Kegan Lowe: A few Josh Naylor questions in the queue, so let’s hash it out. He was a tough one to nail down, just because the consensus seemed to be that the raw power and overall talent is there, but he’s yet to come close to fully tapping it. The reports I got on Naylor were that he’ll show you everything you want in an everyday, power-hitting first baseman at times, but he’ll only show it briefly and the overall consistency you’d want is still lacking. There’s no doubt he needs to improve his approach and shrink his strike zone, so your anecdotes don’t exactly surprise me. The body and the feet must improve for him to reach his potential defensively, but let’s not forget he didn’t turn 20 until June and the most time he’s spent at any one level was 105 games at High-A. I’d expect he’ll pick up next season at Double-A, so I’ll be curious to see if these last two or three months significantly help him in 2018.
Don (St. Louis, MO): What is the ceiling for Jose Adolfo's Garcia? I viewed him as a perfect 4th outfielder
Kegan Lowe: Garcia’s reports were almost all positive. There were some big believers in his tools, especially the arm and the power potential. One TL manager told me it was the best outfield arm he’d seen in a long time. Ideally, I think there is strong reason to believe he could be much more than a fourth outfielder, but there’s also no denying that St. Louis seemingly has a surplus of young outfielders at the moment. Which guys win out to take full-time spots with the Major League club will be fascinating to watch over the next few years.
Pedro mota (California): Dennis Santana is the best prospect or Yadier Alvarez
Kegan Lowe: I’m assuming you’re just asking who is the better prospect, and if that’s the case, the answer is Yadier Alvarez for me. Although I will admit it’s probably much closer than people would have suspected six months ago. Alvarez didn’t qualify for this list because he completed only 33 innings in the Texas League this season, but it’s not far-fetched to think he would have been somewhere in the back-half of the top 10 had he made three of four more starts. There are obvious control issues that need to be sorted out, but the fastball velocity is there and the secondary stuff shows flashes. Worst case, I think he’s a late-inning reliever with a high-90s fastball that could reach triple digits in relief appearances. Best case, he cleans up his delivery and his control to the point where he’s a potential frontline starter. Only 21, but you’d really like to see him cut down on the walks in 2018.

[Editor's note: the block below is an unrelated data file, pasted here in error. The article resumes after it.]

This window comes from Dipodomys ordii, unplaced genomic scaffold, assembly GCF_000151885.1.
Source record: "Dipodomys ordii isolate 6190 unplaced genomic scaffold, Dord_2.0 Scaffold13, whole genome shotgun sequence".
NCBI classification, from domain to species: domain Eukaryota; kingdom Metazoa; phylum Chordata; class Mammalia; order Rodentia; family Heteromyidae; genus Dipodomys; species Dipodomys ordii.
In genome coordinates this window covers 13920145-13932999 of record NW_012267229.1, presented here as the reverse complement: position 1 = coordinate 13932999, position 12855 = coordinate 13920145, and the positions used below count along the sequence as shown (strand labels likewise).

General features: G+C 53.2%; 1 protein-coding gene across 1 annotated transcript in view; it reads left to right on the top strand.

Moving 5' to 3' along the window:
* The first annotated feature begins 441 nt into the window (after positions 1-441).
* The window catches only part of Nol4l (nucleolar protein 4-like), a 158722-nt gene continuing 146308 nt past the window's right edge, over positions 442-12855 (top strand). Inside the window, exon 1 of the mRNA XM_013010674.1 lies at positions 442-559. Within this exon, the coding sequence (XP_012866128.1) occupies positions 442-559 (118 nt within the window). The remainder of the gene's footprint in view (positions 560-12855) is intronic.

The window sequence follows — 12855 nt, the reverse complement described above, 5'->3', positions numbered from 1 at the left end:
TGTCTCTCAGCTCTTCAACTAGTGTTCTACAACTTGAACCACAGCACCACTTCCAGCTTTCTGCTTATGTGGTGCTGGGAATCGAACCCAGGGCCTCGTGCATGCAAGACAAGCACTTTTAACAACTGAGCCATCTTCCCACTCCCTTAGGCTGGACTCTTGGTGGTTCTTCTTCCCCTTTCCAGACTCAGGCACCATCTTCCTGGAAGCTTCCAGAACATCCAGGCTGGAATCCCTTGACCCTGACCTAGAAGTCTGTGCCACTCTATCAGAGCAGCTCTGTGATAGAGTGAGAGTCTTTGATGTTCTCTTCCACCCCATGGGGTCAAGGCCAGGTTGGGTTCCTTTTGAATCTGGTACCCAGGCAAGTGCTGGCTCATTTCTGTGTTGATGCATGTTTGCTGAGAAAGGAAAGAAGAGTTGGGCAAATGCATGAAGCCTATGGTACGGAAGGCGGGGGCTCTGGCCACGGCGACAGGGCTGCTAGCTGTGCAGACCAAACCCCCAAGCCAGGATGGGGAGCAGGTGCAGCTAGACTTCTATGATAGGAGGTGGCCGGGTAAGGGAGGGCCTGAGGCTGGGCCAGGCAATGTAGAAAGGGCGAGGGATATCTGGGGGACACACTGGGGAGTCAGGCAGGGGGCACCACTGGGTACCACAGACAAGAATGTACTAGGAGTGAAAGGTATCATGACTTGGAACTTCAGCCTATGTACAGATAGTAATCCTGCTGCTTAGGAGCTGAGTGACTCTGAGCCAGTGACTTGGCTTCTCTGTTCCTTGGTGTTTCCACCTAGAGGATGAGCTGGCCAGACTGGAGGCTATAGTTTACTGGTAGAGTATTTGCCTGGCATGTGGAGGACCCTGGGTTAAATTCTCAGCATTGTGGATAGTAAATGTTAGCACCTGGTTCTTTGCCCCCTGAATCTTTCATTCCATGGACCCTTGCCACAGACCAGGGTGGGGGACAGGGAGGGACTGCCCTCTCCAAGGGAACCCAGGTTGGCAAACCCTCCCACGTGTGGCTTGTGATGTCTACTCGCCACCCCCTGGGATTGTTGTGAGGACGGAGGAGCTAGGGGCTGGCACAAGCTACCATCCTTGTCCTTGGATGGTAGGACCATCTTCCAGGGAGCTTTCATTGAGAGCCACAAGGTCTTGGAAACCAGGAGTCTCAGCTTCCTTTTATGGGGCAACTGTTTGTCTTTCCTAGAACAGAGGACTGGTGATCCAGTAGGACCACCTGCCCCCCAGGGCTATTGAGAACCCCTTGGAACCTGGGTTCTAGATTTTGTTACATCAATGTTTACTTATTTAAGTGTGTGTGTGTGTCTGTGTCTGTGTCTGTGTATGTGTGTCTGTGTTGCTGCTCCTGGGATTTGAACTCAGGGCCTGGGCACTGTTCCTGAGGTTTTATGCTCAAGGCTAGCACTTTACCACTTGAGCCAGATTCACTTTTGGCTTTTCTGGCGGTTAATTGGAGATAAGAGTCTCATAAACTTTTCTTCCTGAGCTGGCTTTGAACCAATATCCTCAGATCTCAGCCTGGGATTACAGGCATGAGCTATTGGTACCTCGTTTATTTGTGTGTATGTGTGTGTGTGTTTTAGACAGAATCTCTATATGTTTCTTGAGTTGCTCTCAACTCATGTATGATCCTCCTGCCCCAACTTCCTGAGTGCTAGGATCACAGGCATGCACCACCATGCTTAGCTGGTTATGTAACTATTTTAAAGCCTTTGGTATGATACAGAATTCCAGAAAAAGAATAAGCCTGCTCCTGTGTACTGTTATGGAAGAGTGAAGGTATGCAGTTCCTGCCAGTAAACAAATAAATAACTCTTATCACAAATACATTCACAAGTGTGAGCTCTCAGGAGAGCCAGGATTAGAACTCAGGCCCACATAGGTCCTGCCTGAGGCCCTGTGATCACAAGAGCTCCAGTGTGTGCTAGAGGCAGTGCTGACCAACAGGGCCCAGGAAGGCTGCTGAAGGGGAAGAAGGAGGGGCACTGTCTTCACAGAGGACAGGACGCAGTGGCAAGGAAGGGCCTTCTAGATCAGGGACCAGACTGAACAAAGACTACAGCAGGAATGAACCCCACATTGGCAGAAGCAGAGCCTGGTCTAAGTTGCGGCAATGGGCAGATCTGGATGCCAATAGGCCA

Jack (Springfield, MO): What are your thoughts on the pair of hitters (Edman & Knizner) the Cardinals drafted in 2016 and had in Springfield for the last 2+ months?
Kegan Lowe: Back to the Cardinals questions we go! And to talk about two players who have very different strengths and weaknesses. For Edman, the defense is there. He shows excellent hands and enough arm strength to play shortstop. The question will be can he hit and get on base enough to be any more than a utilityman. A .298 OBP isn’t what you’re looking for (hard-hitting analysis, I know) but it was his third different stop during his first full season of pro ball, so maybe there’s reason to cut him some slack? For Knizner, it’s the opposite. Hitting .324/.371/.462 in Double-A in your first full-season of pro ball is quite impressive. I know for a fact there are some true Knizner believers in our office and it will likely all come down to his defense. I don’t expect him to ‘wow’ you anytime soon with his defense behind the plate, but if he can be just average back there the bat will play nicely. Knizner was closer to making the TL Top 20, for whatever that’s worth.
John (San Diego): Crystal ball who we will be talking about this time next year as Texas League Top Prospects
Kegan Lowe: Feels like this is a great question to end on, so let’s do that. The obvious answers are Fernando Tatis Jr. and Forrest Whitley. Tatis is only 18 but ended the season with 57 plate appearances in the Texas League. I’ll say he starts in San Antonio again next year and gets at least 140 plate appearances before moving on to bigger and better things. He’s my way-too-early guess for No. 1 on this list a year from now. Whitley would be my guess for No. 2. He showed dominant stuff in his 14.2 innings in the Texas League this year, so I really don’t see that changing too much in 2018. And to join them, I’d guess (with the help of some friends in the BA offices) that we’ll see Keibert Ruiz in the front half of the Texas League Top 20 next year. A switch-hitting catcher in the Dodgers organization, Ruiz hit . 315/.344/.497 in 38 games at high Class-A Rancho Cucamonga this season. Something tells me he’ll be in our California League Top 20, which comes out next week. *wink, wink*
Kegan Lowe: And with that, I’m out of here! Thanks for all the questions. I really enjoyed it. Don’t forget to check back to our website the rest of this week and next week, as we’ll continue to roll out our League Top 20s each morning. Next up is the Eastern League with Josh Norris, which drops tomorrow. So long, everybody!